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Photo: Alan Moyle Review
Had the title “A Beautiful Mind” not already been taken, it might have proved the perfect moniker for “Douglas,” Australian comic Hannah Gadbsy’s extraordinary solo show, now at the Daryl Roth Theatre. (The title is a reference to both one of her beloved dogs and an unusual part of the female body.) But as she proved to the world last year in her groundbreaking outing “Nanette,” (seen worldwide on Netflix), what’s in a name is far less important than what emerges from this consistently brave and hilarious performer’s mouth.

At the beginning of this nearly two-hour set, Gadsby not only lets the audience know that “Douglas” will be a less dark, slightly more conventional piece than “Nanette,” which, among other things, dealt with her extreme discomfort in doing stand-up comedy and some very dark personal trauma. In fact. she essentially outlines the structure of her show in the first ten minutes, so as not to confound our expectations. And, yet, she still does; you’re probably not going to be prepared to laugh so loudly or think so deeply.

On the former front, without giving too much away, be warned that you’ll probably never look at these things in the same way ever again: “Where’s Waldo,” golf, “The Teenage Mutant Ninja Turtles,” Louis C.K, and Renaissance art (the latter, helpfully augmented by a brilliant slide show fitting from a woman who has a bachelor’s degree in art history).

These sections are observational comedy of the highest order, and, for the most part, also dovetail beautifully with one of the overarching themes of Gadsby’s show: how the patriarchy has completely dominated the world for centuries, not only ignoring the realities of women’s lives, but anointing themselves the world’s decision-makers. (“Men have named all the things,” she keeps repeating until it truly sinks in!)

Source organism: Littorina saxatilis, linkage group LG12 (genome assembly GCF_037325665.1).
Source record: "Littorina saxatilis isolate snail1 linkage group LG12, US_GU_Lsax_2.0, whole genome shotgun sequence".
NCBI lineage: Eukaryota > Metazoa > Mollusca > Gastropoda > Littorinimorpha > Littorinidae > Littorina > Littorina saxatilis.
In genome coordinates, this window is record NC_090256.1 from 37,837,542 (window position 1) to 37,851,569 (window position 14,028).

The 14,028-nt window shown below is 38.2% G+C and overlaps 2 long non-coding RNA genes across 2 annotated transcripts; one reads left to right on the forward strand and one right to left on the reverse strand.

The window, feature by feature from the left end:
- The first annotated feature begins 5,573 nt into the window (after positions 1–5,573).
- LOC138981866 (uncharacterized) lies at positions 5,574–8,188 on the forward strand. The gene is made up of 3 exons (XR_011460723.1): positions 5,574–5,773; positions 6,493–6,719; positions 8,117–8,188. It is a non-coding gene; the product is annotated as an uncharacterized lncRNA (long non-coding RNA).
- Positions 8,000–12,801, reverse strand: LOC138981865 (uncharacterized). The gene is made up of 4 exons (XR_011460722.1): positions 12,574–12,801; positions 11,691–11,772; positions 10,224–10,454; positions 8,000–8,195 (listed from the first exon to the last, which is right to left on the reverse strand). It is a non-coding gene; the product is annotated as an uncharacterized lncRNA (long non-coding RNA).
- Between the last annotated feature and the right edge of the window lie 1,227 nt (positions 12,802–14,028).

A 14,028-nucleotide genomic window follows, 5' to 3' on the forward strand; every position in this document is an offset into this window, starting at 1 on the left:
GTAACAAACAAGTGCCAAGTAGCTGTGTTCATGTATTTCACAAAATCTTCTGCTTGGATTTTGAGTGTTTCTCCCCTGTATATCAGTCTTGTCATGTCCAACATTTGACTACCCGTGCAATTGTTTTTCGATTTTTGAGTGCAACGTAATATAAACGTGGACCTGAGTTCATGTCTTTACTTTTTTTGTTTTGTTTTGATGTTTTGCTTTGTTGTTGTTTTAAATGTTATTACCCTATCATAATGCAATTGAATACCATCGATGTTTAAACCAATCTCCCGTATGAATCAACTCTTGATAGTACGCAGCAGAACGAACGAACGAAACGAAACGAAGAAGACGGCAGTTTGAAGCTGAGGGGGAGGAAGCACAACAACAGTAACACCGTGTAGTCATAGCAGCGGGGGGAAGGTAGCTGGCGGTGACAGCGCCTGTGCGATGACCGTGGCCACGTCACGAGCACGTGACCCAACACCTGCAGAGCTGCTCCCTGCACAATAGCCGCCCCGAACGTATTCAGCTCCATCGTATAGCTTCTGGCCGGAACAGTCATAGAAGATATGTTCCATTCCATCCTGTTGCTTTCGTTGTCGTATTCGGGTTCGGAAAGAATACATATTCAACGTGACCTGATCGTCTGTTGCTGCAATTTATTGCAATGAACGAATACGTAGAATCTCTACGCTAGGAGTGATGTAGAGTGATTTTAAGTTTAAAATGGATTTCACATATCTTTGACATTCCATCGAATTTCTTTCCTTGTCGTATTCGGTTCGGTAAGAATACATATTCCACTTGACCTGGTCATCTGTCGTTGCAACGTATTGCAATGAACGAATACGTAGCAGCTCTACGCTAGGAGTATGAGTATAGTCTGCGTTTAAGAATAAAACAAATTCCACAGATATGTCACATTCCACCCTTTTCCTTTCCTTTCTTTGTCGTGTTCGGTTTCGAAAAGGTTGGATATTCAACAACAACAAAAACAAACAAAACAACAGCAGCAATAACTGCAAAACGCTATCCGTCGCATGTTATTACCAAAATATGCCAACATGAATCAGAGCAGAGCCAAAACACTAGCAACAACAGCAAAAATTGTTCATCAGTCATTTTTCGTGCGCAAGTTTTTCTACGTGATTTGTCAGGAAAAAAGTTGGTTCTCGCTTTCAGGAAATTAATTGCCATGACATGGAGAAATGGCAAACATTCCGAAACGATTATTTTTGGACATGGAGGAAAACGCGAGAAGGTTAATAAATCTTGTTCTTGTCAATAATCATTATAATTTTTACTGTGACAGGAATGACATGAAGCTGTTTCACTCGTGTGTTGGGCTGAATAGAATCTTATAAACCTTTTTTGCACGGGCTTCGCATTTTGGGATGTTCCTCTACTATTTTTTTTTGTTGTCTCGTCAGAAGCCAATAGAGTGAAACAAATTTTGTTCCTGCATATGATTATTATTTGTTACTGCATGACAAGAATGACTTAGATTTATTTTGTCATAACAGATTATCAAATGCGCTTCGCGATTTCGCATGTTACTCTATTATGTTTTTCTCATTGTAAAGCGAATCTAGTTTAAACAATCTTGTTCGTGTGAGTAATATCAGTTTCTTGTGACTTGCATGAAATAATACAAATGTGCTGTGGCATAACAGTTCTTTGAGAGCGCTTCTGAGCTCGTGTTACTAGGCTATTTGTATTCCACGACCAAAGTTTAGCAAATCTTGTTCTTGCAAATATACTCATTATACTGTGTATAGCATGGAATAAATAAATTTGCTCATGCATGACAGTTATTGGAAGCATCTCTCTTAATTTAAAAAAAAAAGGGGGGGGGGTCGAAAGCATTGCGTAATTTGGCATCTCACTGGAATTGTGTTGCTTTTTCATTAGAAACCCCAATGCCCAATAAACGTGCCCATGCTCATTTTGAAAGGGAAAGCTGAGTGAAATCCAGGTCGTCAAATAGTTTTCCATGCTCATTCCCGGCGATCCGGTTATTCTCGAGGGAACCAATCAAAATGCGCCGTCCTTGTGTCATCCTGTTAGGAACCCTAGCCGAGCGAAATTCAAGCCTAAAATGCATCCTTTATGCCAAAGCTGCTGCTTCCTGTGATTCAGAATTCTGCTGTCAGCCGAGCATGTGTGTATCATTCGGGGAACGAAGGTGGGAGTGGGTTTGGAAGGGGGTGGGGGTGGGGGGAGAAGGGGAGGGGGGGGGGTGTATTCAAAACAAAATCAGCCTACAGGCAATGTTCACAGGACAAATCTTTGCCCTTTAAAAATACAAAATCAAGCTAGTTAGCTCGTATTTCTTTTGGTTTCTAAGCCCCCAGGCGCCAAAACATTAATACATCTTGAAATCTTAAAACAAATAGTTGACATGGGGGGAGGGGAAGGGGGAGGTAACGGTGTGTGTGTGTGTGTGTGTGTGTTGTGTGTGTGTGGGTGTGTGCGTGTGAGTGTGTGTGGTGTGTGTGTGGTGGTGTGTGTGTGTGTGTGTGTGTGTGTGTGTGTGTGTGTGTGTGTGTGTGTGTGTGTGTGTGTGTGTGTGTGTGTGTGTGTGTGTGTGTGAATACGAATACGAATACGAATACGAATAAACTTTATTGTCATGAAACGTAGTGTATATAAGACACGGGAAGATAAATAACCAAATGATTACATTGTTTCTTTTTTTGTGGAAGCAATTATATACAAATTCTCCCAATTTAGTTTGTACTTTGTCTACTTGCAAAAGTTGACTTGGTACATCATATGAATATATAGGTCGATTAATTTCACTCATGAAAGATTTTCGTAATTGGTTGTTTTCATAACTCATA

Indeed, one of Gadsby’s strengths is that she is not afraid to make her audience uncomfortable – she also shoots some well-aimed arrows at America’s belief in its cultural imperialism – but she consistently tempers that instinct by stressing that we shouldn’t “invest” in certain jokes or take each and every one personally. The punches still land; they just don’t hurt as much.

More importantly, “Douglas” also plays to Gadsby’s greatest asset: her willingness to reveal something truly personal – in this case, her later-in-life diagnosis of autism and how it affects her daily life and emotional relationships. For Gadsby, this section is a “teachable moment” of sorts, but it’s primarily a flat-out statement of fact, seeking neither sympathy nor shock from us. It can be a lot to take in (at least, for some people), which is why she concludes the show (after this revelation) with perhaps the funniest mini-set I’ve seen in years.

So, fear not: While “Douglas” is, indeed, a different piece than “Nanette” (which she admits caused a lot of haters to hate), it’s anything but a dog of a show. Instead, I would call it must-see theater!
By Brian Scott Lipton

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Hannah Gadsby

Open/Close Dates
Opening 7/23/2019
Closing 9/14/2019

Theatre Info
Daryl Roth Theatre
20 Union Square
New York, NY 10003